The Evolution of Play, the latest report from The NPD Group, examines a variety of factors in a changing environment for play, toy purchasing, and shopping habits. At the top of most people’s minds is the impact electronic devices have had on children’s playtime with traditional play items. NPD noted that almost 40 percent of parents felt their child is spending less time with traditional toys, while slightly more than half (51 percent) said the devices had no impact at all.
Not surprisingly, as kids get older, the impact of technology becomes more important in terms of time spent with more traditional playtime items. In fact, younger children who use technology are still more likely to request traditional toys, and their use of devices is perceived to have little effect on playtime with toys.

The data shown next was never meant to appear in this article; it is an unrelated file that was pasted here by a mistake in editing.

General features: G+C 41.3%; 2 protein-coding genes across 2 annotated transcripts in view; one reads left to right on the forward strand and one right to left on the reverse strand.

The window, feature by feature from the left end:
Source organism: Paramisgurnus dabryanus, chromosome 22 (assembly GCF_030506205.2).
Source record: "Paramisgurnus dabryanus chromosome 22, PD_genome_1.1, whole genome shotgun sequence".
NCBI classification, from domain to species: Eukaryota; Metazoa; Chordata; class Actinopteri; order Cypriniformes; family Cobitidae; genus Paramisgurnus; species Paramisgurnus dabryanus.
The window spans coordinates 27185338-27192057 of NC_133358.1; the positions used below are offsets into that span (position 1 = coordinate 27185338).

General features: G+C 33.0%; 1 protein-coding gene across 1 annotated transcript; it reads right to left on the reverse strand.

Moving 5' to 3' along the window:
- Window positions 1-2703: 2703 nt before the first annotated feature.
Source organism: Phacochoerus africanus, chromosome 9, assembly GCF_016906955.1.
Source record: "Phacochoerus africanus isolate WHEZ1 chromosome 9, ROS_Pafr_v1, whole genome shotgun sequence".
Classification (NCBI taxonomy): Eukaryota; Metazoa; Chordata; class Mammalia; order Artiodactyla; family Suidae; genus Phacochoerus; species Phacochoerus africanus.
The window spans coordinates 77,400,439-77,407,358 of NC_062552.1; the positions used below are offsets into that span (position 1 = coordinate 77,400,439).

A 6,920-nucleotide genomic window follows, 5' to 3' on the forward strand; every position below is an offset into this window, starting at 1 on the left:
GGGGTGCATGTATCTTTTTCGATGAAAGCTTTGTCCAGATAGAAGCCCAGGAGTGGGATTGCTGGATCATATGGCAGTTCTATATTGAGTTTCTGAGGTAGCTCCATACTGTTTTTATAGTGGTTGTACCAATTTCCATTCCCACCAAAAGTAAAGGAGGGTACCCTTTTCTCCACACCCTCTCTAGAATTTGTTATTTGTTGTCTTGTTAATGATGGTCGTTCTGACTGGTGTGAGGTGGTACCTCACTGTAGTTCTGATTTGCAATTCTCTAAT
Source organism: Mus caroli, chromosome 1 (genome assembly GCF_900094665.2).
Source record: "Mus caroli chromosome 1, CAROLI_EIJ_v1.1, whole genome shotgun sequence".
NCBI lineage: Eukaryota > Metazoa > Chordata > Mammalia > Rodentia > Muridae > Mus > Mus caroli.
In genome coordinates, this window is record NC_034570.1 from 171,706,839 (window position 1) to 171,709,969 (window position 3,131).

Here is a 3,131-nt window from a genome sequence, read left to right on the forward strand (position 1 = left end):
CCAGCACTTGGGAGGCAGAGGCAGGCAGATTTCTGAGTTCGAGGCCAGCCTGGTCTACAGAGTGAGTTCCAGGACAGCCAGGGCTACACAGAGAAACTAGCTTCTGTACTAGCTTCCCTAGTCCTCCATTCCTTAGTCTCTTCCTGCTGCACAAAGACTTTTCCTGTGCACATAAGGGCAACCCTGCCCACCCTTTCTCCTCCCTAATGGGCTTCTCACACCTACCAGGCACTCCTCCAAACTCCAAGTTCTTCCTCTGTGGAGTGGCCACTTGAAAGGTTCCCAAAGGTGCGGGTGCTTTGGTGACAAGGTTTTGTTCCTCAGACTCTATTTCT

Among the parents who say they spent less money on any type of play item for their kids over the past year, 54 percent cited the economy and less disposable income, compared with only 24 percent who called out a shift to technology.
According to the report, heavy spenders on technology products—those spending $200 or more a year—are actually the most engaged traditional toy buyers, and are more likely to shop most toy categories and spend more when they do make a purchase. For example, heavy tech buyers are nearly 40 percent more likely to also buy action figures, and when they do, they spend 60 percent more per capita. This pattern held for most toy categories.